Coconut Water: Nature’s Own (Wicked Expensive!) Sports Drink

I spent most of the week before last on a yoga retreat, which was awesome. But it was also blazing hot. Even with intermittent air conditioning, I was sweating like a hog. So I was in desperate need of healthy fluids, and I needed something more effective than just water, but better than a sports drink. The answer: coconut water.

Coconut water comes from the inside of an unripe, green coconut. It’s what would turn into coconut milk if the coconut were allowed to ripen all the way.

Unlike coconut milk, the water is light, refreshing, fat-free, and replenishes lots of the same things sports drinks replenish (especially potassium), without all the various sugars, colors, and flavors.

It is, however, quite expensive: almost $6 per liter. I recommend mixing it with some regular water. It won’t be quite as lusciously tasty, but it will go farther and still be good for you.

And you absolutely must have it chilled.

You can also make cocktails with it, but that will of course negate its effects as a sports drink. For example, Chuck T. at Flickr has posted a recipe for a Coconut Water and Ginger Caipiroska:

You can find it at Whole Foods, and probably some other places as well, such as Harvest in Cambridge. It comes in individual serving sizes and liters, in aseptic packages. There are several brands available, and each has several flavors.

My fav brand (based mostly on price) is Zico, and my fav flavors are plain and mango.

Mincemeat has a bad rap

For about a year now, I’ve been thinking about trying to make home-made mincemeat for my husband. My father loved mincemeat, and my mother would buy jars of Nonesuch Mincemeat and make a pie for him every winter. As a picky eater, I resolutely refused to even taste it. I don’t think my mom especially liked it, and perhaps my older brother would eat a bit. Despite my refusal to have even one taste of it, I remember thinking it smelled good. It was dark brown, and smelled sweet and spicy.

My memories of this good smell made me think that my husband would enjoy mincemeat, and that I might actually like it, too. We both love that other, much-maligned holiday treat, fruitcake (but only from Deluxe Fruitcake in Corsicana, TX–it’s the only one worth eating). I did some internet research for recipes and found one that looked like the right combination of tasty and not too difficult.

So, what is mincemeat? It’s been around for hundreds of years and no one seems to know what it’s all about. Traditionally, it did contain finely minced beef, along with fruit (fresh and dried), spices, fat (as suet) and some sort of alcohol like wine. It was a way to preserve meat and fruit in a time before refrigeration. I did find several recipes that had beef listed as one of the ingredients, but since I don’t eat beef (and since it sounds kind of yucky to put it in a sweet pie), I sought out an all-fruit version.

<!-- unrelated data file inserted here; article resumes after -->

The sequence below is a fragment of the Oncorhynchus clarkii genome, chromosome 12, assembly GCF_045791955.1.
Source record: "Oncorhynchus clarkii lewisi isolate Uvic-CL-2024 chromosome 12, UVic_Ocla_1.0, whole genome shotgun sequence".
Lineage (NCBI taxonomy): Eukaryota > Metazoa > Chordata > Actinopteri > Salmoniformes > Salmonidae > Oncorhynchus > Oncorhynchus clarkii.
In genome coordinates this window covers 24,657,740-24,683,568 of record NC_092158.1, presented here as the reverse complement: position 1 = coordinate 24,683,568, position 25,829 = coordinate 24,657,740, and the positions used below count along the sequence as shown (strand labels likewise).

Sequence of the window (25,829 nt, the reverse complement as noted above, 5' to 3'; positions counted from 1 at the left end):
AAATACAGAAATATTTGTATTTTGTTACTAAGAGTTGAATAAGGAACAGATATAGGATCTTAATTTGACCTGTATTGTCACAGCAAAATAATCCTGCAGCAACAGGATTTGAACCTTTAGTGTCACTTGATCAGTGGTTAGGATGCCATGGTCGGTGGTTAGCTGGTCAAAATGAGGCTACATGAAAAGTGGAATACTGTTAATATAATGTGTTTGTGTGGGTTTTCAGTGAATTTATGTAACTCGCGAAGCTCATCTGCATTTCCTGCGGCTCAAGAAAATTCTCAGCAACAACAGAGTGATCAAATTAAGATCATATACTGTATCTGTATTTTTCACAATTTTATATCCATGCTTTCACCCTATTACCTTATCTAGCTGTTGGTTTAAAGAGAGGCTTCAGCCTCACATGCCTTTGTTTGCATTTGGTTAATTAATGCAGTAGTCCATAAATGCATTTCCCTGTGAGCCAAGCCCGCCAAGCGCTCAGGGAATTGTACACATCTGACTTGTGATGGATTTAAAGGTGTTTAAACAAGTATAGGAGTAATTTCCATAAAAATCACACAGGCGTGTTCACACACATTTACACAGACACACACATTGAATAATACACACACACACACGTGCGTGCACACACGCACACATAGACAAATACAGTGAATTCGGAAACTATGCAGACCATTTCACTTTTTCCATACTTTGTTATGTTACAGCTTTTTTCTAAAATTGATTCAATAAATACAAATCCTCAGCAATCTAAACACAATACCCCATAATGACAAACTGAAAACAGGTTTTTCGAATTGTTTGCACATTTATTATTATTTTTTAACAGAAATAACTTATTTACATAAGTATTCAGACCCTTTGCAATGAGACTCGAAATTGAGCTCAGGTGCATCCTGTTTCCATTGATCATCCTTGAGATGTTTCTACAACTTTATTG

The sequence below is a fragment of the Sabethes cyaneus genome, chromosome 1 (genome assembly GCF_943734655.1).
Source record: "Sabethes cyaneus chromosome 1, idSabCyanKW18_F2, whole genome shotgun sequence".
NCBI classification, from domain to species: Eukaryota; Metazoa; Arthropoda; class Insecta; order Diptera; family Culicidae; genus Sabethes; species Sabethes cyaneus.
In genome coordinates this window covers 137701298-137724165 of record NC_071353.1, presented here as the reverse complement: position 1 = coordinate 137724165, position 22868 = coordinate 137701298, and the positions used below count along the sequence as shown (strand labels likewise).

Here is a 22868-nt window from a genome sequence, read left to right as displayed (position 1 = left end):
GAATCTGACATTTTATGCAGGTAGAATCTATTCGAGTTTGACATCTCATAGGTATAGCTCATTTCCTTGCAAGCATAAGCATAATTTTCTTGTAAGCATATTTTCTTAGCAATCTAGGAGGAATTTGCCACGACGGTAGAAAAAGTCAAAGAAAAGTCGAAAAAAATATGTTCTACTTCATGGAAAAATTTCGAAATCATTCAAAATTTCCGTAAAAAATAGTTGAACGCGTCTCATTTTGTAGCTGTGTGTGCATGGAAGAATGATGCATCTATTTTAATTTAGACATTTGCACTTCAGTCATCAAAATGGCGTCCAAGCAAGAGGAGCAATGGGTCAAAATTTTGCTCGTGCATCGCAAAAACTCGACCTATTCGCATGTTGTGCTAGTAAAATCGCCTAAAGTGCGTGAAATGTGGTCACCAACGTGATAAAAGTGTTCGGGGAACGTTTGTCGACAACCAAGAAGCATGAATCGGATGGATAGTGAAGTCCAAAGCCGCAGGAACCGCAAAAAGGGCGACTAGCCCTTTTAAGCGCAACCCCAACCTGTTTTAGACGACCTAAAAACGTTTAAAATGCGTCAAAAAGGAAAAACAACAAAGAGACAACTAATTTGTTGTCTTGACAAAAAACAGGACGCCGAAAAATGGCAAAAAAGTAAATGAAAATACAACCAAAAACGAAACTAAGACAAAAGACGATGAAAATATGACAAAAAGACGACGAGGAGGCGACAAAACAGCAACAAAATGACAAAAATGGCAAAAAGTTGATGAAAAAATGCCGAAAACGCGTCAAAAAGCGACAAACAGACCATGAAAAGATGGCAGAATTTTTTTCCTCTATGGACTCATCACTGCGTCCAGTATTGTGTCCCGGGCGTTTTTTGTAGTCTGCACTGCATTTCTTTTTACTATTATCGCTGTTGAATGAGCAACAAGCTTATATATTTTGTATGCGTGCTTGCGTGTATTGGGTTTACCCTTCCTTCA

From reviewing several recipes, I determined that it’s a fairly flexible recipe that should contain some fresh apple and maybe some fresh orange, a variety of dried fruit (raisins, cherries, peaches, apricots), butter, spirits like brandy and spices. It’s actually really easy to assemble, and cooked quietly and happily on the stove for about 40 minutes.  I used the recipe for Bubby’s All-Fruit Mincemeat (found at, and adapted it to what I had on hand. Here’s a link to the original recipe.

I haven’t yet made my mincemeat pie, but this stuff is awfully tasty just eaten with a fork!

My adaptation of Bubby’s excellent recipe is as follows:

Cathy’s Mincemeat

1 Granny Smith apply, peeled, cored and cut into small pieces

1 naval orange, cut into small pieces (including skin and pulp)

2 small (or 1 large) Bosc pears

1/2 cup red wine

1 cup succanat (or rapidura, an unrefined sugar)

3/4 cup Brandy

1/4 cup dark rum

1/2 cup water

4 oz raisins

4 oz dried bluberries

4 oz dried apricots, cut into small pieces

3 oz mixed dried apples and peaches, cut into small pieces

5 tbsp butter

1 oz candied ginger, cut into small pieces

1 tsp allspice

1/2 tsp nutmeg

1/2 tsp ground cloves

1/2 tsp salt

pinch cayenne

Combine all ingredients in a 6-quart saucepan and bring to a simmer.  Reduce heat to low and let it gently simmer for about 40 minutes, or until all of the dried fruit is plump and soft, and the liquid has been reduced to a very thick syrup. Cool completely. This should keep in the refrigerator for several weeks.

Now you’re ready to make pie!

Let mixture cool completely. It is not ready to use as a pie filling, or whatever else sounds good to you.